Fear vs Fun

camera crewManagers enable fear. In some cases it’s intentional, but more often than not it’s completely unintentional. Enabling fear is often a condition that happens when people and teams are focused on extrinsic values like targets, bonuses, and promotions. Focusing on things that are often out of our control creates bad habits and frustrating work conditions. Worse of all, fear is what keeps people from growing and learning. It’s fear that prevents us from sticking our necks out and doing big things. Its fear that keeps us from walking down untrodden paths to find new destinations or opportunities. I’m a lot more comfortable walking the streets of NYC then the deep trails of Colorado. But fear doesn’t stop me from loading my backpack and hitting the those trails–usually.

Leaders instill fun. They do intentionally and consciously the opposite of what managers do unintentionally and unconsciously. Leaders create environments for growth and experimentation by focusing on intrinsic values like purpose, mastery, and autonomy. Daniel Pink discusses this in his book called Drive, which I encourage you to read. Fun allows people do and try things that may or may not be normal. It’s what helps people get out of their boxes and try new things. It’s what makes people look at the unknown and try it. And it’s what bonds us into community and a culture rather than enemy and foe. Fun is a good thing. Have some.

Fun doesn’t mean you’re always laughing though–let’s be clear about that. I have fun doing CrossFit, but believe me there’s not much laughing going on when you’re pushing through a WOD (workout of the day). I bet many of the people working with Elon Musk at Tesla and SpaceX would consider what they’re doing fun despite the fact that Mr Musk is extremely difficult and highly demanding. In fact if you go on Quora.com and ask “what’s it like working with Elon Musk,” you’ll find roughly that answer. People working with Elon feel a sense of purpose. They are doing things to change the world for the better. They certainly have mastery because Elon is known for seeking out the best and brightest across trades, craft, and skills. I’d also bet they feel a strong sense of autonomy. If Elon were driven by targets, he would have given up after the third failed rocket attempt at SpaceX.

What is autonomy? Autonomy means you’re self-governed and self-determined. It doesn’t mean you have flex-time–that’s not autonomous. It also doesn’t mean you don’t have to show up–in fact it’s the quite the contrary. Autonomy means that when you show up you’re there, you’re into it, and you’re all in. It means you “show up” a lot. Autonomy means you’re driven by results and you’re excited to make shit happen. People who have autonomy don’t fill seats or waste time for the sake of being at work and getting paid. The truth is you can get a lot more done showing up for 4 hours a day 4 times a week then by wasting time 12 hours a day 5 days a week.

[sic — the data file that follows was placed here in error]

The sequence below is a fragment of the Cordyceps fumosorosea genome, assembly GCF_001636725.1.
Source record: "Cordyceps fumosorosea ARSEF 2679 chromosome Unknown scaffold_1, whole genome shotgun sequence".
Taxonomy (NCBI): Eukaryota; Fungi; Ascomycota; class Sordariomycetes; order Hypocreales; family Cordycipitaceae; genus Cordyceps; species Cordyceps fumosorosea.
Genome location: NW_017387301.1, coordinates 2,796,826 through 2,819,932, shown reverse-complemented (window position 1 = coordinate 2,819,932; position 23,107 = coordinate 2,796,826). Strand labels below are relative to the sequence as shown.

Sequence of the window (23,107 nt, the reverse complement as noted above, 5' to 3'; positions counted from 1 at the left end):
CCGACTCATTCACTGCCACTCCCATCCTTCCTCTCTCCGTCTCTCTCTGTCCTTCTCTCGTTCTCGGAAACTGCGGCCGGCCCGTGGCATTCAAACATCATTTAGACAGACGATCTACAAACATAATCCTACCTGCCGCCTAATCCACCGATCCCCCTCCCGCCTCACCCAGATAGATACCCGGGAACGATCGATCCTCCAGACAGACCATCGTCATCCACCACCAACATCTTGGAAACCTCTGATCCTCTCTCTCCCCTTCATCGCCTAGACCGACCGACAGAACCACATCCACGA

Have fun. Be fun. And more importantly–be a leader, not a manager.

Know your customer.

Understand who your customer is and what they want from you. If you’re a brand and sell your products to other retailers, you need to know what their customers bought of your products. It’s completely irrelevant what you sold to the retailer. Likewise forward bookings, or orders from your retail partners, are useless. Just because you sold it to them, doesn’t mean you’ll sell it to me. If you want to build a brand that customers love, look only at what they’ve bought from you. If they didn’t buy it, they didn’t want it. That could be a function of the right product at the wrong time, or the wrong product at anytime. Your job is to figure out what your customers wanted and then make sure they can get more LIKE it at the right time in the future.

Walmart buys Jet.com

It was announced today that Walmart is acquiring Jet.com. Jet set out to become an Amazon killer. The purchase of Jet by Walmart is an effort by both companies to do just that.

What intrigues me the most about this is that it leads me closer to the belief that Amazon will likely acquire Macy’s in due time. Walmart needed Jet to get deeper into the E-commerce space. Amazon needs Macy’s to get deeper into the store space.

The question I think other retailers and especially brands need to ask themselves is how do you compete or manage into this new retail model. It’s sort of like LinkedIn selling itself to MicroSoft. LinkedIn, as big and successful as it was, didn’t have the resources to advance itself and compete against Facebook and Google. As a brand or retailer of fashion goods, or any consumer good for that matter, you need to ask yourself what this really means.

It’s no longer about product, it’s about marketing and inventory. As a brand you need to market a lifestyle concept that people really freakin want. And if you have any hopes of being successful you’ll need to crowdsource those product to make sure you manage inventory. There will be no room for mistakes when you have what amounts to two behemoths controlling the entire marketplace.